Irish youths between 15 to 24 are the highest users of psychoactive drugs in Europe, according to a new report by the European Schools Survey Project (ESPAD).
The report found that, on average, 4% of students surveyed in other European countries had used psychoactive drugs, while it was almost double in Ireland at 7%.
Psychoactive substances are designed to mimic illegal drugs such as cannabis, cocaine, and heroin. Manufacturers of these drugs develop new chemicals to replace the illegal ones, meaning the chemical structure of the drugs are constantly changing.
With the accessibility to such psychoactive drugs such as ecstasy in Ireland being the highest in Europe at 20%, the Union of Students in Ireland (USI) have teamed up with Drugs.ie and the HSE to launch a new harm reduction information campaign for those who use psychoactive substances.
The campaign, which was officially launched by Minister of State for Health Catherine Byrne, focuses primarily on the side effects and safe use of ecstasy and ketamine. These include the effects of ecstasy making people become sexually aroused, and ketamine causing you to become dehydrated.
“It’s important for us to ensure that students’ relationship with substances is as safe as possible,” says Annie Hoey, USI President. “We are urging students to be vigilant against unknown substances, and if anyone decides to take drugs, following a harm reduction regime is crucial.”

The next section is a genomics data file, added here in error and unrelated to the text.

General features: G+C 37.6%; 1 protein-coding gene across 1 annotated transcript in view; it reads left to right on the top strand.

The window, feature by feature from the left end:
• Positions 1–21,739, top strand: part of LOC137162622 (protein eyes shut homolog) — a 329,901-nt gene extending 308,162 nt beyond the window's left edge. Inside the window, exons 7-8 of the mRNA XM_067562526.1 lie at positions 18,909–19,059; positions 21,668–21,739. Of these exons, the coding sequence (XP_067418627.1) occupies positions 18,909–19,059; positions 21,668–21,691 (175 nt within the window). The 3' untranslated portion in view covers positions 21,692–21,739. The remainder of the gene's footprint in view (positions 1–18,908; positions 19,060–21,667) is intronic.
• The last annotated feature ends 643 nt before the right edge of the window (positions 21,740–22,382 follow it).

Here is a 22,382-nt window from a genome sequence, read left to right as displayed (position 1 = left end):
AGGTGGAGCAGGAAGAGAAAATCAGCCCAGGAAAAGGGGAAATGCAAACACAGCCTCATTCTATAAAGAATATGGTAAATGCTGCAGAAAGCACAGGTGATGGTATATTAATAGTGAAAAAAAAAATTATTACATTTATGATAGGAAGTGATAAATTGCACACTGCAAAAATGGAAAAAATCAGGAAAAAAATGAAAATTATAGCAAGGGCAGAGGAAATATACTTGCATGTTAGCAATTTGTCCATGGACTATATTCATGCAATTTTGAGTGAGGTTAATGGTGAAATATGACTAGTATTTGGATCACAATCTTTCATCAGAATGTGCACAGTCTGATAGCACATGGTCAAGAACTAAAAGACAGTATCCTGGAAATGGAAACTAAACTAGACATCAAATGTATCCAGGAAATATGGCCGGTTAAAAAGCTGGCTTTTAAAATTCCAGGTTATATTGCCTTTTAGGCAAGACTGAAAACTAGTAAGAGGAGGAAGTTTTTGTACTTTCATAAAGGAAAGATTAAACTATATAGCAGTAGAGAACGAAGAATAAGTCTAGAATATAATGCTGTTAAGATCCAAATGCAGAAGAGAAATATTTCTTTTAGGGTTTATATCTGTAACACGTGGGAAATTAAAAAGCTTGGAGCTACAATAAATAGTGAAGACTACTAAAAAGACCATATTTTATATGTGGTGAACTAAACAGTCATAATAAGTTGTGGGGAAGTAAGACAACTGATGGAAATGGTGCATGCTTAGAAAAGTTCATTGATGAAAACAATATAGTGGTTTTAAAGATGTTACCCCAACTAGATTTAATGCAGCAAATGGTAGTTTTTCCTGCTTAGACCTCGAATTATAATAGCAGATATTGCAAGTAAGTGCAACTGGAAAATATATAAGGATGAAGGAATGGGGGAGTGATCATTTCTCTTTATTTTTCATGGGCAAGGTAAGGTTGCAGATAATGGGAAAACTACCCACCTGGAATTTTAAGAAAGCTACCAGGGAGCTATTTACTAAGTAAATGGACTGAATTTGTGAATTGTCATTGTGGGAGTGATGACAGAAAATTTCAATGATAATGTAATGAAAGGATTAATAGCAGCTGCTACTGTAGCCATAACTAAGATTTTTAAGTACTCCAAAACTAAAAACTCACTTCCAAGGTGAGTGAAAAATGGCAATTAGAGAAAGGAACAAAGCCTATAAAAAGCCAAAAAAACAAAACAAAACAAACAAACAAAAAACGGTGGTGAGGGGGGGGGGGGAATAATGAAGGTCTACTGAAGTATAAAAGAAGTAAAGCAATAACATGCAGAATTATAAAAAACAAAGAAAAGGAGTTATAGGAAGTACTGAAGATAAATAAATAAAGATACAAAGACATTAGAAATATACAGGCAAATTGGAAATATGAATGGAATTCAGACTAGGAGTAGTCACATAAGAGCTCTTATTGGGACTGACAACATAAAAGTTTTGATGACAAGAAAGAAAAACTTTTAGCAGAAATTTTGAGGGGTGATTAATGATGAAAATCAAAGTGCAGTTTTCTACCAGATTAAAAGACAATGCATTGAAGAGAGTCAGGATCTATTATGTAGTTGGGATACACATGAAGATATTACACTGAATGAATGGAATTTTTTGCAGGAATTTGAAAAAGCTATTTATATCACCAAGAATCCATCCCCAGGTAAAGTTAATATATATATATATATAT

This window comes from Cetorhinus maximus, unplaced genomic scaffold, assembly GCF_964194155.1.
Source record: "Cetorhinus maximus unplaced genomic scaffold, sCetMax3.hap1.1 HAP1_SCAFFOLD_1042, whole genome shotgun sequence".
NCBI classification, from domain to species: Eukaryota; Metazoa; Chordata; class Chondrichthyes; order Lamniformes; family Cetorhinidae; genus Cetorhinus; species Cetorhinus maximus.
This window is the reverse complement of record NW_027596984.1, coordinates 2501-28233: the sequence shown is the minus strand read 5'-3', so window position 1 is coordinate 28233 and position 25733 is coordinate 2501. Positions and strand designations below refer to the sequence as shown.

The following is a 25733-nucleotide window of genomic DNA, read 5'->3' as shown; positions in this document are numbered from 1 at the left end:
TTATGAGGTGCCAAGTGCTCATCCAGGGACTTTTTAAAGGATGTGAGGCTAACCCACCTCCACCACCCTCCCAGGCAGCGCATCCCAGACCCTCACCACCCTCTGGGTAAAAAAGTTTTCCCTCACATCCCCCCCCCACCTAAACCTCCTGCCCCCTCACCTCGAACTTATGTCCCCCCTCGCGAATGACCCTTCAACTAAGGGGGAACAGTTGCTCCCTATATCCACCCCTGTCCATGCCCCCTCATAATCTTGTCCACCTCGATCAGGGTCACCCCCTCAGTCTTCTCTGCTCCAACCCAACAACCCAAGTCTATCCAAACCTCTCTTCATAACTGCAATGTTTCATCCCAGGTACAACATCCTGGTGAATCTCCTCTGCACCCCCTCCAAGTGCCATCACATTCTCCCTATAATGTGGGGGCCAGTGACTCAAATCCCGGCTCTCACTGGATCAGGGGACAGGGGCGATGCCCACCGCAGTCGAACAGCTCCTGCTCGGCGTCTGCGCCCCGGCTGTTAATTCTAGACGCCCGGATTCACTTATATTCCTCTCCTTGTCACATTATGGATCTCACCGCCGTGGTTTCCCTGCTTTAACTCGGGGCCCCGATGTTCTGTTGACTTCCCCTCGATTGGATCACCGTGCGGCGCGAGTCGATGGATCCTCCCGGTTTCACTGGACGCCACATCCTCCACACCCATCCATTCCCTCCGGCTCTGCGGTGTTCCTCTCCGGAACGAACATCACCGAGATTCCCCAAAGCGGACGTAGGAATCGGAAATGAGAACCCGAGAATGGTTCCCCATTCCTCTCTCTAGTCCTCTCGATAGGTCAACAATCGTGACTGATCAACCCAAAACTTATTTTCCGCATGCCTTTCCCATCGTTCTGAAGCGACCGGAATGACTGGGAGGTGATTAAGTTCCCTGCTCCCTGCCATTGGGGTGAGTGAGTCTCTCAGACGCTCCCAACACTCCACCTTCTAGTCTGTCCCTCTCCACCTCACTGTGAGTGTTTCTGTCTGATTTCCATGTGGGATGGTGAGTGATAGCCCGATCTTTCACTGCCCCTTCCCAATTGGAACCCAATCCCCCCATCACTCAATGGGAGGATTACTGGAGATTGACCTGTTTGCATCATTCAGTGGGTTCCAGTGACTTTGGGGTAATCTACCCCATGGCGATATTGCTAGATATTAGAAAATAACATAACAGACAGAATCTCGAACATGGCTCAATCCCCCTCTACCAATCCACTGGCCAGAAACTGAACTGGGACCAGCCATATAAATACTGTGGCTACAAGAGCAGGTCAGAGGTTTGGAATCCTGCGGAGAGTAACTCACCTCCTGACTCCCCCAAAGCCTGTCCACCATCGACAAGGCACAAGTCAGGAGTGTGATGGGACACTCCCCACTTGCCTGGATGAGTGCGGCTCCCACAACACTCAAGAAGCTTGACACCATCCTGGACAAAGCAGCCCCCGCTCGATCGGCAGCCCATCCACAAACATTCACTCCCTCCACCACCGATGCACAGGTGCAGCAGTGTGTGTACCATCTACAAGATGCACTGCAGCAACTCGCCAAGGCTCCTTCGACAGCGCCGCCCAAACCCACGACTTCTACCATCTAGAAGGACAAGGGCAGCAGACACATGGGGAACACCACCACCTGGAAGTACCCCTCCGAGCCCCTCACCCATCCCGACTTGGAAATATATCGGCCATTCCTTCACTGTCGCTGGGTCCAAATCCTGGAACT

Although the campaign focuses on these two drugs, the ESPAD reported worrying figures about cocaine and cannabis in Ireland too. Along with ecstasy, accessibility to cocaine was highest in Ireland at 17% to 19%, along with Bulgaria and Poland.
The highest frequencies of cannabis use was also found in Ireland, with students having used the drug, on average, 11.5 or more occasions in the past 12 months (2015), in comparison to the average of 8.9 occasions among students in other European countries. The report also showed higher frequencies of cannabis usage among boys at 15.4 occasions in the past 12 months (2015) in comparison to 8.8 occasions among girls.
If you are worried about your alcohol or drug consumption habits, freephone the HSE Drug/Alcohol Helpline on 1800459459 Monday to Friday between 9.30am and 5.30pm.